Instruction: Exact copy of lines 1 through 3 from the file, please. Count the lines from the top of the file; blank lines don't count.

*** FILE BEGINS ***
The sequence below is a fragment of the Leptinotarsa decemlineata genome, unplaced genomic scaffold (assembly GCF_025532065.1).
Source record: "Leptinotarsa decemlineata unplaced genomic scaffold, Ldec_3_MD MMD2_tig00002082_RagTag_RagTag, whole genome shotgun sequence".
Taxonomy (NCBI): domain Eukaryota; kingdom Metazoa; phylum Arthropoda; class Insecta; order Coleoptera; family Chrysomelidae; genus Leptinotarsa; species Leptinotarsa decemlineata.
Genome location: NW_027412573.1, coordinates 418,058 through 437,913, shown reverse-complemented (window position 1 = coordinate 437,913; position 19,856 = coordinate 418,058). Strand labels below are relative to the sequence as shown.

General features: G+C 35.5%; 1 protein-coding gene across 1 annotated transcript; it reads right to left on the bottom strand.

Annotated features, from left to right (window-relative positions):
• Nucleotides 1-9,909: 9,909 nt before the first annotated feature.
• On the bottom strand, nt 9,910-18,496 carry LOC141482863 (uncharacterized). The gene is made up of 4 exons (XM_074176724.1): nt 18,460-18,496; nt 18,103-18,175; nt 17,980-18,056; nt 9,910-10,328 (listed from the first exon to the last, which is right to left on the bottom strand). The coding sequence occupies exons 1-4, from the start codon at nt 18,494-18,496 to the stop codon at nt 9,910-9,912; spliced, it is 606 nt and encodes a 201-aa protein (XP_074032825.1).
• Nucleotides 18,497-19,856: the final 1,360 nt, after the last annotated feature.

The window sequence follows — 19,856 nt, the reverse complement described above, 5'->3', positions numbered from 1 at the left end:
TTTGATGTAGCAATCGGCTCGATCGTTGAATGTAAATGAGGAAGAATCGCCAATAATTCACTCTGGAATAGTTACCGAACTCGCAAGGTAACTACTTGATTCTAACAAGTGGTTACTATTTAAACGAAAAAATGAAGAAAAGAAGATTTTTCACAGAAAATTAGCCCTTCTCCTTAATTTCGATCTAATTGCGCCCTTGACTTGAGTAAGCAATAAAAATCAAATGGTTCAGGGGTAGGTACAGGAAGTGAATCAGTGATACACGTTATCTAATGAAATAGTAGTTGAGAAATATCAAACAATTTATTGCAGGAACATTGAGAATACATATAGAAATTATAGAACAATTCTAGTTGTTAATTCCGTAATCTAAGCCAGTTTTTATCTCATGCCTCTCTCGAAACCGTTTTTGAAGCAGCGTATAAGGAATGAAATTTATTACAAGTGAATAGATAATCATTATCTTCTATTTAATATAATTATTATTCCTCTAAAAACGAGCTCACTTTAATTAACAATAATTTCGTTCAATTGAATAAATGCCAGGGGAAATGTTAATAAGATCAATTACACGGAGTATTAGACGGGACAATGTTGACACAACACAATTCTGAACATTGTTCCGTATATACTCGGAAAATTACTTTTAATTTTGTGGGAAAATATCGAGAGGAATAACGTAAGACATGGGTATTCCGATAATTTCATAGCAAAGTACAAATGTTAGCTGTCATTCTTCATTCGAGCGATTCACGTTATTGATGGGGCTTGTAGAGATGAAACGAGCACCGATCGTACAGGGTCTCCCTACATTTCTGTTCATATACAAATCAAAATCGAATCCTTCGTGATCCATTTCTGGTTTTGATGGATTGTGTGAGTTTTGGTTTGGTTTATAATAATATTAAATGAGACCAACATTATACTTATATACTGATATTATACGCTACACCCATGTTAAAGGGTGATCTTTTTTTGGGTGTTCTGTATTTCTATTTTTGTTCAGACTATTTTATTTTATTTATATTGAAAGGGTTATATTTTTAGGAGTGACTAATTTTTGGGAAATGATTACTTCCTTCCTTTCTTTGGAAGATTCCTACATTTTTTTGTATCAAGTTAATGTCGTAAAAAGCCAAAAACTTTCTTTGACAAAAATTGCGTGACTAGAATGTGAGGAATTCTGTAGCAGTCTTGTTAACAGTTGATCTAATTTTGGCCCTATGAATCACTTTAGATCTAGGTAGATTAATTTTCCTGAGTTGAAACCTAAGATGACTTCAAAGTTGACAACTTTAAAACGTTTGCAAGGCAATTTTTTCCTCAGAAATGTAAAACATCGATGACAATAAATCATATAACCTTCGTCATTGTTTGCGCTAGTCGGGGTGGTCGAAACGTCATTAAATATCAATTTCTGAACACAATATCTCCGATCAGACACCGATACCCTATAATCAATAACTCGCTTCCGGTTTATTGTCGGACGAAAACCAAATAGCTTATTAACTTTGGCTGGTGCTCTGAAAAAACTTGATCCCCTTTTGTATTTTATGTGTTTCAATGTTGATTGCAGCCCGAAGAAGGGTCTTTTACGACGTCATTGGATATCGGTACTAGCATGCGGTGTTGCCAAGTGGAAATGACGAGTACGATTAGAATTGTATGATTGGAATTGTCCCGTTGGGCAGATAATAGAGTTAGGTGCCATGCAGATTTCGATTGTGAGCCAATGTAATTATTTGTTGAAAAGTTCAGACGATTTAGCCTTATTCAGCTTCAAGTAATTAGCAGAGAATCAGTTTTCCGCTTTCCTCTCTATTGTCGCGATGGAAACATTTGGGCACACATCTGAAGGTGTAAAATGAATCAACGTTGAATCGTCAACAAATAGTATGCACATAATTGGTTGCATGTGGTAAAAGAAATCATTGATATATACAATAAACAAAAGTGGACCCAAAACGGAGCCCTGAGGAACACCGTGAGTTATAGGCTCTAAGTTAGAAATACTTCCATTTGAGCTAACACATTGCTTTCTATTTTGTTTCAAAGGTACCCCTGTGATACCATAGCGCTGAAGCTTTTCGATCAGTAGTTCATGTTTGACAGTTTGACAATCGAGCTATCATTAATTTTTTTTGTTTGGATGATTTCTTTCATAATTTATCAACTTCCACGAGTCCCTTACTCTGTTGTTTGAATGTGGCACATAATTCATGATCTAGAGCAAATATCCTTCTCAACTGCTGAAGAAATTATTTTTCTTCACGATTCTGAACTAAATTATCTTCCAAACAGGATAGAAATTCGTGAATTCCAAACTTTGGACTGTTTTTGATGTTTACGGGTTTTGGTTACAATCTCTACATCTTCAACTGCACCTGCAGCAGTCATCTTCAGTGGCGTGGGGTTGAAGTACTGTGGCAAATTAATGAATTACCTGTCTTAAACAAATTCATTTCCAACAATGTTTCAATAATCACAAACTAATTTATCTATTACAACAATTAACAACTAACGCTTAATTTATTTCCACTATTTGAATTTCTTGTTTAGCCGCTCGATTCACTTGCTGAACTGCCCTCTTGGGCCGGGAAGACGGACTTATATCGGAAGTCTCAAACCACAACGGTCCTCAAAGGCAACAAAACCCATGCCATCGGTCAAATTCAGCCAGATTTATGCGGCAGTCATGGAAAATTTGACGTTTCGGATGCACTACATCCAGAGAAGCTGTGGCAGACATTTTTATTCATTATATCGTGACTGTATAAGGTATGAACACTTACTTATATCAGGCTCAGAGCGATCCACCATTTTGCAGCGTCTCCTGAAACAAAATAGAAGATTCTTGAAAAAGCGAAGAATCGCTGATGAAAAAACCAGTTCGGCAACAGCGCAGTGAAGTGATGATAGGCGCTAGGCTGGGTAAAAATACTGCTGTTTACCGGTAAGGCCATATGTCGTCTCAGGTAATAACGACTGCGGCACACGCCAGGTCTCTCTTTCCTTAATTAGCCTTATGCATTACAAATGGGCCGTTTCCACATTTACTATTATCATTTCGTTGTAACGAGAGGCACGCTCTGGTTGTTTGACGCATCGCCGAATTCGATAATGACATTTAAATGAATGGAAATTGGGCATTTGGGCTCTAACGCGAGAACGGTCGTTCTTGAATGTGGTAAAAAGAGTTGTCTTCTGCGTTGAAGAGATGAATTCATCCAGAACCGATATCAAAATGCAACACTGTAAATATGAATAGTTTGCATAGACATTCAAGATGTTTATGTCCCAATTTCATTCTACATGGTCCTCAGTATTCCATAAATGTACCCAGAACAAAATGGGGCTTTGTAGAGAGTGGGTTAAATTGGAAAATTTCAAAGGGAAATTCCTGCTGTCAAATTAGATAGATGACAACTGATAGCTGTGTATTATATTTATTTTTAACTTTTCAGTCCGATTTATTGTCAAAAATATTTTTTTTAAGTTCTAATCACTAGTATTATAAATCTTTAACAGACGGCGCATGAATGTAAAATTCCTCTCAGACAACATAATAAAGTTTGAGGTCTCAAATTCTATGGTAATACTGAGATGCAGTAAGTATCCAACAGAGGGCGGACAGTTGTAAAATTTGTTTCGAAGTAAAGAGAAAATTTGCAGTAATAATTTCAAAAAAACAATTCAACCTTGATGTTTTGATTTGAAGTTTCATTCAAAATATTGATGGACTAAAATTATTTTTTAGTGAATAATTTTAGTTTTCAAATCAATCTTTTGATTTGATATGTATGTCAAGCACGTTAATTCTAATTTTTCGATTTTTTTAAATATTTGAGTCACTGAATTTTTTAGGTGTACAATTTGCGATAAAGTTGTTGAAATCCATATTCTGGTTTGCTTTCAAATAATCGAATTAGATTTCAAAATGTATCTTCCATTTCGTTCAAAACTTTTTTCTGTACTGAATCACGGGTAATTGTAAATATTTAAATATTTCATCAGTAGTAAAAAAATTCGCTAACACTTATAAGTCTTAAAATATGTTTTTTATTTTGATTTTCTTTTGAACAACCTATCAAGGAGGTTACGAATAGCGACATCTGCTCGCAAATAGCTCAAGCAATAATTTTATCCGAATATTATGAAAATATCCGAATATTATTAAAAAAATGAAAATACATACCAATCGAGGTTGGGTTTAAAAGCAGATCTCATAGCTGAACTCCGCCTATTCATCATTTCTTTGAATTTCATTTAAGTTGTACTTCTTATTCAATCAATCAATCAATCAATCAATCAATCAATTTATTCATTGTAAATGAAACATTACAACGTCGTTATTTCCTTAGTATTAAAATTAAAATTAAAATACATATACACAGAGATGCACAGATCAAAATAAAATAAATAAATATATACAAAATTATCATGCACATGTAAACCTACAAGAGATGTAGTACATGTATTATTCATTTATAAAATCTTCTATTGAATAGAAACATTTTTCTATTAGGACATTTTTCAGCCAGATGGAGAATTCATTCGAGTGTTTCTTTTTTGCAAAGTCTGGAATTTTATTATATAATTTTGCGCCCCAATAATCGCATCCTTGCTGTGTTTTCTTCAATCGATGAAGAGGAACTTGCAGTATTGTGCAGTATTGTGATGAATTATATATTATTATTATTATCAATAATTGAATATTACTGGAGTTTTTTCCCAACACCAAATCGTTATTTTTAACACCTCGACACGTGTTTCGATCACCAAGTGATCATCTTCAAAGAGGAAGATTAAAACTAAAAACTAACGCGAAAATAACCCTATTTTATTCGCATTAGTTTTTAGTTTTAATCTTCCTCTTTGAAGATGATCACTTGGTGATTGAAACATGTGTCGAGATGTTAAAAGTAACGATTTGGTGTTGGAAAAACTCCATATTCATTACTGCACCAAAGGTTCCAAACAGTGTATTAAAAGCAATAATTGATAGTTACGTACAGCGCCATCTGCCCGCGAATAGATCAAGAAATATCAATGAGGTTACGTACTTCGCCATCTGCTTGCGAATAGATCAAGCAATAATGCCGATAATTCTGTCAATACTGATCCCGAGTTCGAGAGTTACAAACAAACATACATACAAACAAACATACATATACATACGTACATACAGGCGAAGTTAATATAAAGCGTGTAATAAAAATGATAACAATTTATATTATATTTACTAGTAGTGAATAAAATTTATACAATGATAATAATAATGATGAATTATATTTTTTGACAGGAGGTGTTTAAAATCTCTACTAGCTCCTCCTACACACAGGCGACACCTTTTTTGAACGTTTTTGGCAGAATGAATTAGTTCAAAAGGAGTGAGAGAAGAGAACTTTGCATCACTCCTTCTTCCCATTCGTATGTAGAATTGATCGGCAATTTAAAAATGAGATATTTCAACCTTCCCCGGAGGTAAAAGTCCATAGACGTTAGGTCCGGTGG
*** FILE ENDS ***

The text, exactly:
The sequence below is a fragment of the Leptinotarsa decemlineata genome, unplaced genomic scaffold (assembly GCF_025532065.1).
Source record: "Leptinotarsa decemlineata unplaced genomic scaffold, Ldec_3_MD MMD2_tig00002082_RagTag_RagTag, whole genome shotgun sequence".
Taxonomy (NCBI): domain Eukaryota; kingdom Metazoa; phylum Arthropoda; class Insecta; order Coleoptera; family Chrysomelidae; genus Leptinotarsa; species Leptinotarsa decemlineata.